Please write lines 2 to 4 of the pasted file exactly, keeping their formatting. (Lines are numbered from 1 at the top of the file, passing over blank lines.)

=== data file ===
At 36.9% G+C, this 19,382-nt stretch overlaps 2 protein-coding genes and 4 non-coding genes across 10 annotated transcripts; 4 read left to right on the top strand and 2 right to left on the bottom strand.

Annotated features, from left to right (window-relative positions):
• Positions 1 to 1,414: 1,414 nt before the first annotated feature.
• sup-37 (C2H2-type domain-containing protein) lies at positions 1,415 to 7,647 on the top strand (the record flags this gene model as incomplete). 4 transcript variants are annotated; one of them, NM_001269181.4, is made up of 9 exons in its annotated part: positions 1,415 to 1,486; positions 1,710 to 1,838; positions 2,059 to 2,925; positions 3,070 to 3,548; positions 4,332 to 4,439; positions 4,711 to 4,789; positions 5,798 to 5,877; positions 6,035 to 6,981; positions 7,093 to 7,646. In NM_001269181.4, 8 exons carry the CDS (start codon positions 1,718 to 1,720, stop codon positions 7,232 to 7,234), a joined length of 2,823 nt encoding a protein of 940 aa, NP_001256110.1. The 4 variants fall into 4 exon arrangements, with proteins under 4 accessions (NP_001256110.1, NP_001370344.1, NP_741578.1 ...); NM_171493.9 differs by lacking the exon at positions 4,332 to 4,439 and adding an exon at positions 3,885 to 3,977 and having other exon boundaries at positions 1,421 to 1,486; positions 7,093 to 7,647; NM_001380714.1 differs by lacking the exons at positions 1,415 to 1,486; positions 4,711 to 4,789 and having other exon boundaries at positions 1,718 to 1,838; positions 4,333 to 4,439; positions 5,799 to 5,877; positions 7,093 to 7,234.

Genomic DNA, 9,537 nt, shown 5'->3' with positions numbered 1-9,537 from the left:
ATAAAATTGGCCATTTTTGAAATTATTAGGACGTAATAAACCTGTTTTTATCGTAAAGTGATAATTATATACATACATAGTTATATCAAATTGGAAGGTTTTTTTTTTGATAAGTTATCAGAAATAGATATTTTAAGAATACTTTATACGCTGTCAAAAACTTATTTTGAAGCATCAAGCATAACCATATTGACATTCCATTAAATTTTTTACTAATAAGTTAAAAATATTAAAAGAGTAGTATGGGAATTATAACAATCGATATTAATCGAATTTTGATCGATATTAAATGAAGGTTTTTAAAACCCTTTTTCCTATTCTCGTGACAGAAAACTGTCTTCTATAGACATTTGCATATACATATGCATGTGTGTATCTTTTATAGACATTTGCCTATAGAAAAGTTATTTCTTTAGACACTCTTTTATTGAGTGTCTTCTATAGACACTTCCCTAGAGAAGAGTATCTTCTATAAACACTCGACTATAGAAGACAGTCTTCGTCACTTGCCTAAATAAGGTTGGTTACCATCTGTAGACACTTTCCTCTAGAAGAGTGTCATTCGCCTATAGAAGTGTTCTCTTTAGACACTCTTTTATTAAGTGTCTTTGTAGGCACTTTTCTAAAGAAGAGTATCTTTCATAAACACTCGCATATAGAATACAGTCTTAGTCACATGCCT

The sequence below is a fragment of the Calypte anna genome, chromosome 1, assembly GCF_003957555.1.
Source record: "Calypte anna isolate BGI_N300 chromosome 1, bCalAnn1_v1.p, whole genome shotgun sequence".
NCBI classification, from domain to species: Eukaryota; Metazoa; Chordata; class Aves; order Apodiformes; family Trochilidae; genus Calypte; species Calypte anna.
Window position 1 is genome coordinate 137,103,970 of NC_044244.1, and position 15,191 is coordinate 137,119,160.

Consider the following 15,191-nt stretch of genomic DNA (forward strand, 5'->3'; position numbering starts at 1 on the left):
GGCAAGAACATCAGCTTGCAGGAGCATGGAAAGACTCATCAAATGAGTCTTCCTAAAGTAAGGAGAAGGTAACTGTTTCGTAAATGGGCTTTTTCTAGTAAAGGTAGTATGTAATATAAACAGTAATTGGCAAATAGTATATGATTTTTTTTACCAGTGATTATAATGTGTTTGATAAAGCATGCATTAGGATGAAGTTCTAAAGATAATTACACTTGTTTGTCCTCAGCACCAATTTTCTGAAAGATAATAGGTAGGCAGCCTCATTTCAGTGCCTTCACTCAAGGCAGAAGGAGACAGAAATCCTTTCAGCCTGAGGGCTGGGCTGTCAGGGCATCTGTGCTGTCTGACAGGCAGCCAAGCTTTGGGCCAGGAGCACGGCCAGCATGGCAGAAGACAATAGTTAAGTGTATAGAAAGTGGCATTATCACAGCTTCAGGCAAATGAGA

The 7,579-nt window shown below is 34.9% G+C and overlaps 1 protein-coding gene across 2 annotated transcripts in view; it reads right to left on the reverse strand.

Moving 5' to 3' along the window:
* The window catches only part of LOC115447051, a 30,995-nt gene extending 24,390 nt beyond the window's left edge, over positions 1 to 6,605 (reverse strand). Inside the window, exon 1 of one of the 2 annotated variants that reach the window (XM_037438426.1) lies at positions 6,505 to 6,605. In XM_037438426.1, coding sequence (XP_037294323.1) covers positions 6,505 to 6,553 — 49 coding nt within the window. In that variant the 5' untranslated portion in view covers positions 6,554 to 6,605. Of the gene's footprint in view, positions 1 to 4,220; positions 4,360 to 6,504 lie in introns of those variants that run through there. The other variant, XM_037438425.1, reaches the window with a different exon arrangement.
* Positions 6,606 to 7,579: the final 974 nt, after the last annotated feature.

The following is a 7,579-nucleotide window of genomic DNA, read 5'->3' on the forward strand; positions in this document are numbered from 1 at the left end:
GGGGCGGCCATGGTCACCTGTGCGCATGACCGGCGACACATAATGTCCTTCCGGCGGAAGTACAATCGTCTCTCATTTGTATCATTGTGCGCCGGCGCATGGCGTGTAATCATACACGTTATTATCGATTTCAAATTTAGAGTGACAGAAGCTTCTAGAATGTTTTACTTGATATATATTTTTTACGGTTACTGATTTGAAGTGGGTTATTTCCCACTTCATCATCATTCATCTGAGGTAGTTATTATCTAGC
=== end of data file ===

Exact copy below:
Annotated features, from left to right (window-relative positions):
• Positions 1 to 1,414: 1,414 nt before the first annotated feature.
• sup-37 (C2H2-type domain-containing protein) lies at positions 1,415 to 7,647 on the top strand (the record flags this gene model as incomplete). 4 transcript variants are annotated; one of them, NM_001269181.4, is made up of 9 exons in its annotated part: positions 1,415 to 1,486; positions 1,710 to 1,838; positions 2,059 to 2,925; positions 3,070 to 3,548; positions 4,332 to 4,439; positions 4,711 to 4,789; positions 5,798 to 5,877; positions 6,035 to 6,981; positions 7,093 to 7,646. In NM_001269181.4, 8 exons carry the CDS (start codon positions 1,718 to 1,720, stop codon positions 7,232 to 7,234), a joined length of 2,823 nt encoding a protein of 940 aa, NP_001256110.1. The 4 variants fall into 4 exon arrangements, with proteins under 4 accessions (NP_001256110.1, NP_001370344.1, NP_741578.1 ...); NM_171493.9 differs by lacking the exon at positions 4,332 to 4,439 and adding an exon at positions 3,885 to 3,977 and having other exon boundaries at positions 1,421 to 1,486; positions 7,093 to 7,647; NM_001380714.1 differs by lacking the exons at positions 1,415 to 1,486; positions 4,711 to 4,789 and having other exon boundaries at positions 1,718 to 1,838; positions 4,333 to 4,439; positions 5,799 to 5,877; positions 7,093 to 7,234.